Rule of Law

The concept of good governance is undoubtedly linked with the citizens’ right of life, liberty and pursuit of happiness. This could be secured in a democracy only through the rule of law.

The rule of law is expressed through the axiom that no one is above the law. One has to clearly understand that the rule ‘of’ law is different from the rule ‘by’ law. Under the rule ‘by’ law, law is an instrument of the government and the government is above the law while under the rule ‘of’ law no one is above the law not even the government. It is under this framework that rule of law not only guarantees the liberty of the citizens but it also limits the arbitrariness of the government and thereby it makes government more articulate in decision-making. The rule of law as Dicey postulated is equality before law. This is secured through formal and procedural justice which makes independent judiciary a very vital instrument of governance.

In our constitutional system, every person is entitled to equality before law and equal protection under the law. No person can be deprived of his life or personal liberty except according to the procedure established by law. Thus the state is bound to protect the life and liberty of every human being. The courts have the final authority to test any administrative action on the standard of legality. The administrative or executive action that does not meet the standard of legality will be set aside if the aggrieved person brings an appropriate petition in the competent court.

A necessary corollary of this phenomenon is called ‘judicial activism’. A large number of Public Interest Litigations (PILs) are filed in High Courts and the Supreme Court against the apathy of the executive. This has served us admirably but it has also highlighted the need for circumspection and self-restraint on the part of the judges in performance of this task. Another matter of significance in the context of good governance relates to the fact that there are virtues of ‘judicial creativity’ but this phenomenon must not stifle ‘executive creativity’ particularly of officials working at grassroots level for they are in day-to-day contact with citizens and interact with them in myriad ways.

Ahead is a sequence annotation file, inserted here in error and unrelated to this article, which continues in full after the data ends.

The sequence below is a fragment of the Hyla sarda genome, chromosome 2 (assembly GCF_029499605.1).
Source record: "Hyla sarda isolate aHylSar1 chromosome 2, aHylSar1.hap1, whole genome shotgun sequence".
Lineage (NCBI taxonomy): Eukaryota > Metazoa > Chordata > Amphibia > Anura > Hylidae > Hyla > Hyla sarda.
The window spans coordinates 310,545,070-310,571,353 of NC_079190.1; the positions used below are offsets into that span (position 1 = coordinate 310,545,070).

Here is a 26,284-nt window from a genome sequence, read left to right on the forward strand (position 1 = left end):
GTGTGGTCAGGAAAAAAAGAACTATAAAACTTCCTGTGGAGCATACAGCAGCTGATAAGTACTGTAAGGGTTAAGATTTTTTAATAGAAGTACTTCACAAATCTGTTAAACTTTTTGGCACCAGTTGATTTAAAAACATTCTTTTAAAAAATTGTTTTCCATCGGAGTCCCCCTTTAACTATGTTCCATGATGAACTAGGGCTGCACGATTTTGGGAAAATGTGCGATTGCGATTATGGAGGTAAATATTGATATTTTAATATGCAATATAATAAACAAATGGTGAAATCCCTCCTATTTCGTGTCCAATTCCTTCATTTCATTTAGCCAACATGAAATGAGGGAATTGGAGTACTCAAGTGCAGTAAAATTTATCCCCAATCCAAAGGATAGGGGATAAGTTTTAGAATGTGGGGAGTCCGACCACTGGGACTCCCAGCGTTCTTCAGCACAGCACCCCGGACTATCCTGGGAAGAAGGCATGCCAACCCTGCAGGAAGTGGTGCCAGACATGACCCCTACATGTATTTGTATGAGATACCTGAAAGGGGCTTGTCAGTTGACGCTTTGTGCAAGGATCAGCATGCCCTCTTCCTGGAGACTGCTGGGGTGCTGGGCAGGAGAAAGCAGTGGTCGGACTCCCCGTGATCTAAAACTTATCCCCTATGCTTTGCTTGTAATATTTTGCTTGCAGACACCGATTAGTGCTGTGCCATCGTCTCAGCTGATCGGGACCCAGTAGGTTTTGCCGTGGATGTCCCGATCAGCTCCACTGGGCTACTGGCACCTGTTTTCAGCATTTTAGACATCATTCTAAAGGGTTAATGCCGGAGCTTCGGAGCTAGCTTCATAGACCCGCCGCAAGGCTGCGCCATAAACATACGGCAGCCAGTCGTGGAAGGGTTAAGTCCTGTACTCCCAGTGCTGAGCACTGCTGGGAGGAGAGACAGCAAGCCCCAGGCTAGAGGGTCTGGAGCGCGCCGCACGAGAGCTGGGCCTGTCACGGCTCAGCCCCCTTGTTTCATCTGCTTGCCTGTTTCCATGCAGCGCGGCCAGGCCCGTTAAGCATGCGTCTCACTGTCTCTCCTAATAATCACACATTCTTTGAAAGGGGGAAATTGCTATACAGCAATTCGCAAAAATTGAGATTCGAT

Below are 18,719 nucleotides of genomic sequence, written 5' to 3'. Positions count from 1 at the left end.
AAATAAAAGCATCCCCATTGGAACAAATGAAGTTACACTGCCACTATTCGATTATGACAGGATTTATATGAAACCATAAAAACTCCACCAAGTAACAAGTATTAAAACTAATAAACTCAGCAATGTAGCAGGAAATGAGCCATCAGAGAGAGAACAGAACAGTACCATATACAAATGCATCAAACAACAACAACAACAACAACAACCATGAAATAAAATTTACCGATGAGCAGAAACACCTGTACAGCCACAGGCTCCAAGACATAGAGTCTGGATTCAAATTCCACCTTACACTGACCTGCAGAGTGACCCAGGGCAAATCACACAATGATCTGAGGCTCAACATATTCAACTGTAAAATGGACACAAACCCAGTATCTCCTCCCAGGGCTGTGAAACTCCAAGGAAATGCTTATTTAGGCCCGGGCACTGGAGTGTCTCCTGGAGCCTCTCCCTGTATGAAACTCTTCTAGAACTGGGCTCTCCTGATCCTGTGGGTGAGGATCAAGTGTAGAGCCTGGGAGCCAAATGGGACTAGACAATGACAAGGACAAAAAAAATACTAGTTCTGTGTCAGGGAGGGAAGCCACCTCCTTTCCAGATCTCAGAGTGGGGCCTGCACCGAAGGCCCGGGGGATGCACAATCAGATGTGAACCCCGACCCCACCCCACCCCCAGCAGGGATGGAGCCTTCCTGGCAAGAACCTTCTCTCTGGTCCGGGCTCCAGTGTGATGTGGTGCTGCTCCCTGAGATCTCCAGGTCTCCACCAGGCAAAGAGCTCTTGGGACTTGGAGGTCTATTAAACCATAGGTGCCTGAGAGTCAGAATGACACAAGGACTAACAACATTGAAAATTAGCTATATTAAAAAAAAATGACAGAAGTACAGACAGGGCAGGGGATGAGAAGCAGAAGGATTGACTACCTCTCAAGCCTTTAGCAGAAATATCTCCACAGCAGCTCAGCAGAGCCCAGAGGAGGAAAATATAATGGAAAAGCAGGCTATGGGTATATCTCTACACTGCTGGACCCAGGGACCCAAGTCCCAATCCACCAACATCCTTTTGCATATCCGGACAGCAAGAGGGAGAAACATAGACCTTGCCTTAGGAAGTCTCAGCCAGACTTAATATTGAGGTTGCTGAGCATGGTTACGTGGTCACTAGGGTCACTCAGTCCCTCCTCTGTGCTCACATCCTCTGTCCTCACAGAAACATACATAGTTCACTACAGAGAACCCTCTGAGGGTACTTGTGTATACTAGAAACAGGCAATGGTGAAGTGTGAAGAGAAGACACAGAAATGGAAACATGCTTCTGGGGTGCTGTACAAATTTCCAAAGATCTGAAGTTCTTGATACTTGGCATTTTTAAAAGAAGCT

An empowering approach to poverty reduction needs to be based on the conviction that poor people have to be both the object of development programmes and principal agency for development.
Our Constitution is committed to two different set of principles that have a decisive bearing on equality. First, is the principle of equal opportunities to all and the second, the principle of redress of educational and social backwardness. The question is, not only of the extent to which reservation in Government employment can really change things for the better, but how it could be used, in order to benefit the socially, educationally and economically backward ones.

In providing protectionist regulations in government employment, no special care was taken for the poor students since the Constitution only recognized “educational and social backwardness” and not economic backwardness as a norm to be applied in formulation of preferential policies in government employment.

The Supreme Court in a landmark Judgment (Indira Sawhney & Others Vs. Union of India and Others) delivered on 16.11.1992, while upholding the reservation of 27 percent of vacancies in the civil posts and services in the Government of India in favour of other backward classes (OBCs), provided for exclusion of socially advanced persons/sections among them commonly known as “the creamy layer”. The Supreme Court further directed the Government of India to specify socio-economic criteria for exclusion of “the creamy layer” from the OBCs. Subsequently, the children of persons holding eminent positions in Government and also of rich farming families were made ineligible from reservation in services. Recently, the Government of India has stipulated that sons and daughters of persons having gross annual income of Rs. 2.5 lakhs per annum and above would be excluded from reservation of services.